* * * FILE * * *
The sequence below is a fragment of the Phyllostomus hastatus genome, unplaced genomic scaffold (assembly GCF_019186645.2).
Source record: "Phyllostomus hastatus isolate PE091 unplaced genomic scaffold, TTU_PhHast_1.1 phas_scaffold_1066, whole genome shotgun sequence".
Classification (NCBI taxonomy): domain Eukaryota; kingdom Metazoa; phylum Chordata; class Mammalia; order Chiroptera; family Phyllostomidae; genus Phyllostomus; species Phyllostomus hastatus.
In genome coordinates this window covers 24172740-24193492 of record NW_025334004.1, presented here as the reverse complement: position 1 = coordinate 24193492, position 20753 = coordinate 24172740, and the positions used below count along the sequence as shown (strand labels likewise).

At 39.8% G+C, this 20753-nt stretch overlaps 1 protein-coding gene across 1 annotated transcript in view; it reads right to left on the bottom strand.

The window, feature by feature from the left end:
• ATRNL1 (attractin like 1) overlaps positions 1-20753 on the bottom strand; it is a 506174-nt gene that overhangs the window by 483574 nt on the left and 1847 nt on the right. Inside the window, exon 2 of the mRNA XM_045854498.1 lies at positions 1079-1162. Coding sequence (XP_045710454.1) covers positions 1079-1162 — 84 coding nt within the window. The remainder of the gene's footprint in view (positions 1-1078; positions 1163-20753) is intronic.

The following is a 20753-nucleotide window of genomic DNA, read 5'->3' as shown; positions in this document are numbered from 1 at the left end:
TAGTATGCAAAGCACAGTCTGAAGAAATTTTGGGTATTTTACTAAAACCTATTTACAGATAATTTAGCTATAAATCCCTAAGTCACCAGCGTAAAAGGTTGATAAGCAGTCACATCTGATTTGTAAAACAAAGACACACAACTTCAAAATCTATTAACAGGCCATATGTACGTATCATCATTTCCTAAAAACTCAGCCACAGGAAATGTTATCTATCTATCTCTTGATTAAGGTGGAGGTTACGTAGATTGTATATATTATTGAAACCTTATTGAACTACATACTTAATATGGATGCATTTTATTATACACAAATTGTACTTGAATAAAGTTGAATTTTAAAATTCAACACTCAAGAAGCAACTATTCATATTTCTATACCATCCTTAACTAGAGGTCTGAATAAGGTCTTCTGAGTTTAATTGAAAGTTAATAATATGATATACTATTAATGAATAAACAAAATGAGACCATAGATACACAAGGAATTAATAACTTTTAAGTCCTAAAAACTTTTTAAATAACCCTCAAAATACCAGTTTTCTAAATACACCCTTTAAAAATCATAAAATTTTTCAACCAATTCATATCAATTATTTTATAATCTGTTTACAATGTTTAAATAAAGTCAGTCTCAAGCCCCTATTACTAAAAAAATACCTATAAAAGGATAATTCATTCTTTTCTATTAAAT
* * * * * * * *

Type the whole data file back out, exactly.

The sequence below is a fragment of the Phyllostomus hastatus genome, unplaced genomic scaffold (assembly GCF_019186645.2).
Source record: "Phyllostomus hastatus isolate PE091 unplaced genomic scaffold, TTU_PhHast_1.1 phas_scaffold_1066, whole genome shotgun sequence".
Classification (NCBI taxonomy): domain Eukaryota; kingdom Metazoa; phylum Chordata; class Mammalia; order Chiroptera; family Phyllostomidae; genus Phyllostomus; species Phyllostomus hastatus.
In genome coordinates this window covers 24172740-24193492 of record NW_025334004.1, presented here as the reverse complement: position 1 = coordinate 24193492, position 20753 = coordinate 24172740, and the positions used below count along the sequence as shown (strand labels likewise).

At 39.8% G+C, this 20753-nt stretch overlaps 1 protein-coding gene across 1 annotated transcript in view; it reads right to left on the bottom strand.

The window, feature by feature from the left end:
• ATRNL1 (attractin like 1) overlaps positions 1-20753 on the bottom strand; it is a 506174-nt gene that overhangs the window by 483574 nt on the left and 1847 nt on the right. Inside the window, exon 2 of the mRNA XM_045854498.1 lies at positions 1079-1162. Coding sequence (XP_045710454.1) covers positions 1079-1162 — 84 coding nt within the window. The remainder of the gene's footprint in view (positions 1-1078; positions 1163-20753) is intronic.

The following is a 20753-nucleotide window of genomic DNA, read 5'->3' as shown; positions in this document are numbered from 1 at the left end:
TAGTATGCAAAGCACAGTCTGAAGAAATTTTGGGTATTTTACTAAAACCTATTTACAGATAATTTAGCTATAAATCCCTAAGTCACCAGCGTAAAAGGTTGATAAGCAGTCACATCTGATTTGTAAAACAAAGACACACAACTTCAAAATCTATTAACAGGCCATATGTACGTATCATCATTTCCTAAAAACTCAGCCACAGGAAATGTTATCTATCTATCTCTTGATTAAGGTGGAGGTTACGTAGATTGTATATATTATTGAAACCTTATTGAACTACATACTTAATATGGATGCATTTTATTATACACAAATTGTACTTGAATAAAGTTGAATTTTAAAATTCAACACTCAAGAAGCAACTATTCATATTTCTATACCATCCTTAACTAGAGGTCTGAATAAGGTCTTCTGAGTTTAATTGAAAGTTAATAATATGATATACTATTAATGAATAAACAAAATGAGACCATAGATACACAAGGAATTAATAACTTTTAAGTCCTAAAAACTTTTTAAATAACCCTCAAAATACCAGTTTTCTAAATACACCCTTTAAAAATCATAAAATTTTTCAACCAATTCATATCAATTATTTTATAATCTGTTTACAATGTTTAAATAAAGTCAGTCTCAAGCCCCTATTACTAAAAAAATACCTATAAAAGGATAATTCATTCTTTTCTATTAAAT